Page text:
- Title: Peptide Probes for Plasmodium falciparum MyoA Tail Interacting Protein (MTIP): Exploring the Druggability of the Malaria Parasite Motor Complex
- Authors: Charlie N. Saunders, Ernesto Cota, Jake Baum, and Edward W. Tate
- Journal: ACS Chemical Biology
- Year: 2020
Malaria is one of the world’s oldest known diseases. In the second century, Romans were advised to wear amulets to protect themselves against the mal aria, or “bad air.” Unsurprisingly, this was ineffective against the surrounding wetlands that were infested with mosquitoes – mosquitoes that we now know carried a Plasmodium parasite. Today, malaria is usually treated with artemisinin or a related molecule along with a second antimalarial drug. This is referred to as artemisinin-based combination therapy. The combination of two different drugs offers the advantage of two different mechanisms of action, which means that the two drugs will have different molecular targets that they interact with to exert their therapeutic effects. Targeting multiple biochemical mechanisms of a disease can help kill the malaria Plasmodium parasite faster, which decreases the risk of the parasite mutating and developing drug resistance.
Even though artemisinin combination therapy is usually effective, resistance to antimalarials is an emerging issue. Researchers are constantly seeking new drug targets, particularly for Plasmodium falciparum, the parasite responsible for most malaria-related deaths. Plasmodium parasites infect red blood cells. The parasite invades cells with the help of a myosin motor, called Myosin A. This motor helps propel the parasite so it can move quickly from cell to cell and gives it the force needed to break through a cell’s membrane. Once in a red blood cell, Plasmodium’s life cycle involves several stages that concludes – and then begins again – with asexual reproduction and bursting of the red blood cell. In malaria and related parasites, this is often referred to as schizogony, because one Plasmodium schizont reproduces to form many discrete merozoites. These merozoites invade other red blood cells with the help of the myosin motor.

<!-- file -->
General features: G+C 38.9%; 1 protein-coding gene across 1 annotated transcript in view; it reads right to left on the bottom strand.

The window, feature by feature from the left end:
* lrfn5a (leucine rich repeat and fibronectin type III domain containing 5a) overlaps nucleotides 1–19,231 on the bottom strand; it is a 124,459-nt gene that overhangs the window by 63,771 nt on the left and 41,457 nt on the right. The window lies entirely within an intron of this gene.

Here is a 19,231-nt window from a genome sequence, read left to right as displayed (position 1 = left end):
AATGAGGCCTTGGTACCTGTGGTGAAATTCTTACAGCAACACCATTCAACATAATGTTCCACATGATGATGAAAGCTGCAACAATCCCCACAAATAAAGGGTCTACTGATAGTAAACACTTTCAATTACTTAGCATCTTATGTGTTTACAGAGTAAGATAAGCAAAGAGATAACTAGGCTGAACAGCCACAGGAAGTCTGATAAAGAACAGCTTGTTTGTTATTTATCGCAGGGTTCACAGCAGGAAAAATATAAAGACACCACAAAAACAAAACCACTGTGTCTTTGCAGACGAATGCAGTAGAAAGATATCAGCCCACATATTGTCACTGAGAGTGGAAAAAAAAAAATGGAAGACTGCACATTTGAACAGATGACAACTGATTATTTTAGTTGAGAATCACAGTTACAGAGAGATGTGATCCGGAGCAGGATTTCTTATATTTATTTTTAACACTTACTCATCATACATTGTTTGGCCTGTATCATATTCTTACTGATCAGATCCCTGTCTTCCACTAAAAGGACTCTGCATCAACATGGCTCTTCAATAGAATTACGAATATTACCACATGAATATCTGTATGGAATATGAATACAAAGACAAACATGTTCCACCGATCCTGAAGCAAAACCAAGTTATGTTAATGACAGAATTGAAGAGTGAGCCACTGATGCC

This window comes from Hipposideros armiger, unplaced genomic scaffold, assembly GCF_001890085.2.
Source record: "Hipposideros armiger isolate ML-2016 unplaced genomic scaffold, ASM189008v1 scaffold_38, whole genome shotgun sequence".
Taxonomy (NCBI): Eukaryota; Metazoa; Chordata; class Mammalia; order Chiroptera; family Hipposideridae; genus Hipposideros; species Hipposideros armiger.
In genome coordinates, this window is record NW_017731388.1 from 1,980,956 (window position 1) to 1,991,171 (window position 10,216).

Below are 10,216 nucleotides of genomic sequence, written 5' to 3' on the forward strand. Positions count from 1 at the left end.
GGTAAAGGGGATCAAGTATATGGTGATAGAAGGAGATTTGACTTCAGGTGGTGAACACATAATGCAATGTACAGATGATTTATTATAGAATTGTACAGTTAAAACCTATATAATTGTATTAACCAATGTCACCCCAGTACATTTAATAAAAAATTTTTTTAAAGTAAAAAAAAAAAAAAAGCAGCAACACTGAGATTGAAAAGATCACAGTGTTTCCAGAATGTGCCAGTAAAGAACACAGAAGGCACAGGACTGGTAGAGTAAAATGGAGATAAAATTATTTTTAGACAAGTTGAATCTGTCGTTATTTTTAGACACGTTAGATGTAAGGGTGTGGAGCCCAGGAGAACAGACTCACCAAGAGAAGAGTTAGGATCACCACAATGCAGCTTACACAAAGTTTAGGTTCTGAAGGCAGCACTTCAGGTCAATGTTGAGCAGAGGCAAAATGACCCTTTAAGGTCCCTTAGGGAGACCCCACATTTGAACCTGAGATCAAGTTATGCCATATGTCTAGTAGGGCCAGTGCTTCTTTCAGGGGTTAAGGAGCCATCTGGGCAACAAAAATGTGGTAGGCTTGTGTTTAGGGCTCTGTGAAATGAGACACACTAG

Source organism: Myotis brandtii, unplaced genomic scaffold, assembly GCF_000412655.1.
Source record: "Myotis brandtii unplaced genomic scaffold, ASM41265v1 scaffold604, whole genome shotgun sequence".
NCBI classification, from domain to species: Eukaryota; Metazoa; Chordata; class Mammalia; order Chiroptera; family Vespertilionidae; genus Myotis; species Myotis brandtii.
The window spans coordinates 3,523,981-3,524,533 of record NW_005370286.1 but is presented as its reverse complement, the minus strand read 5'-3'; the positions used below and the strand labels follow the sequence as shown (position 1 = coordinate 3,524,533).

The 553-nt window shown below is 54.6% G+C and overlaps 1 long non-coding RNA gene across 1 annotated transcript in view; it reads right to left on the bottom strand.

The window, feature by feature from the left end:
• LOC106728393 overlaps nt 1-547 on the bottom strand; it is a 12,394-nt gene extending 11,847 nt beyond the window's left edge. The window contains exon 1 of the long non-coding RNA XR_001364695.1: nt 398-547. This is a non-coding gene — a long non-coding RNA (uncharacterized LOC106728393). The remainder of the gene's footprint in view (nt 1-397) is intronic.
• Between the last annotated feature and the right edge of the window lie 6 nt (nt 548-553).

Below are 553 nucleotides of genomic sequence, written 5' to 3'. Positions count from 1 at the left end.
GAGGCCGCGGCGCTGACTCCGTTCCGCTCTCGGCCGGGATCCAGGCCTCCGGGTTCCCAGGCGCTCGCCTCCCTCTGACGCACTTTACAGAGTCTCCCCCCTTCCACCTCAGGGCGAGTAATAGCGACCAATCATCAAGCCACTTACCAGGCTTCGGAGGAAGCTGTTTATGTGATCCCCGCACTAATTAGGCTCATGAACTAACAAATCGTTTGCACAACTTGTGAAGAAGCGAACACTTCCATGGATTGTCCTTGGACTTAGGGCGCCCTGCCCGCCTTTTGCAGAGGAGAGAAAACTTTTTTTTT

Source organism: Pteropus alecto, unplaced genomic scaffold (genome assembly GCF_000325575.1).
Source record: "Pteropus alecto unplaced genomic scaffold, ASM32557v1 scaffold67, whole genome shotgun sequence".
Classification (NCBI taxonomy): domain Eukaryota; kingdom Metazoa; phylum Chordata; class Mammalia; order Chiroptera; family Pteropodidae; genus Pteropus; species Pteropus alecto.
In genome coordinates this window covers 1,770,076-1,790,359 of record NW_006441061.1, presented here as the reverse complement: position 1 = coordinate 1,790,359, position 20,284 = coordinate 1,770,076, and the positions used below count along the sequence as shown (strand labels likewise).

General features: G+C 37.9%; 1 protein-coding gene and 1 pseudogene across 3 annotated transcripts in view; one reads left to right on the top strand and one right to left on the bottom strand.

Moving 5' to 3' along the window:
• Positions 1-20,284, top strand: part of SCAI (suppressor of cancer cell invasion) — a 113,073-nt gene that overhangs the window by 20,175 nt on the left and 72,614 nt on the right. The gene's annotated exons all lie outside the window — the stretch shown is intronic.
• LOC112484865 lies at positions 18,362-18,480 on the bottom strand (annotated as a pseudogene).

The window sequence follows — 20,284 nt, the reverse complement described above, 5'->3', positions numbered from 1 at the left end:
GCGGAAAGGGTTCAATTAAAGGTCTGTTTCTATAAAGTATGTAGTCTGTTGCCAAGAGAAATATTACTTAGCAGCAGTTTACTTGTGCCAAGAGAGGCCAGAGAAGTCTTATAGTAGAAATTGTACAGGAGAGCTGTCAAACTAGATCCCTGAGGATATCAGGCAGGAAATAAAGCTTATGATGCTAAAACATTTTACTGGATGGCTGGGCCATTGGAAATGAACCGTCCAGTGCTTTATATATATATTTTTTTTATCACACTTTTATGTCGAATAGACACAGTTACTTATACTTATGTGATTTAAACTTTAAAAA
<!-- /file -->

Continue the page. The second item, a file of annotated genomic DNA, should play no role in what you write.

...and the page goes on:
Myosin A has been implicated by researchers as being a potential molecular target for new pharmaceutical agents. If a drug could slow down the parasite by restricting its primary mode of motility, the drug therefore could slow merozoite egress and disease progression. Saunders and coworkers detail their findings in exploring the “druggability” of this target – i.e., exploring the vulnerability of Myosin A activity to therapeutic compounds. One way that researchers may try to “drug” a target is by interrupting a protein-protein interaction (PPI). Myosin A interacts with another protein which helps anchor it. This other protein is called Myosin A tail interacting protein, or MTIP. The PPI between Myosin A and MTIP (written as Myosin A:MTIP) is critical for the motor to function properly. Therefore, this report details attempts to disrupt this important PPI and disrupt motor function.